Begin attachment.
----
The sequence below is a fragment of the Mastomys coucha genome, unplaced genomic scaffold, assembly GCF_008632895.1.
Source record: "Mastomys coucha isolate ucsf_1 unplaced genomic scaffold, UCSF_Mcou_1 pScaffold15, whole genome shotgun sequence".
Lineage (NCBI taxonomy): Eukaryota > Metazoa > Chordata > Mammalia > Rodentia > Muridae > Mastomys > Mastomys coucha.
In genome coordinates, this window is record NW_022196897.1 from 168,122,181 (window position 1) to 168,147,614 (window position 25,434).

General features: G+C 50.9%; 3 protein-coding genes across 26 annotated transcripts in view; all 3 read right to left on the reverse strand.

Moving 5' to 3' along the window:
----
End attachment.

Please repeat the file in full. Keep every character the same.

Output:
The sequence below is a fragment of the Mastomys coucha genome, unplaced genomic scaffold, assembly GCF_008632895.1.
Source record: "Mastomys coucha isolate ucsf_1 unplaced genomic scaffold, UCSF_Mcou_1 pScaffold15, whole genome shotgun sequence".
Lineage (NCBI taxonomy): Eukaryota > Metazoa > Chordata > Mammalia > Rodentia > Muridae > Mastomys > Mastomys coucha.
In genome coordinates, this window is record NW_022196897.1 from 168,122,181 (window position 1) to 168,147,614 (window position 25,434).

General features: G+C 50.9%; 3 protein-coding genes across 26 annotated transcripts in view; all 3 read right to left on the reverse strand.

Moving 5' to 3' along the window: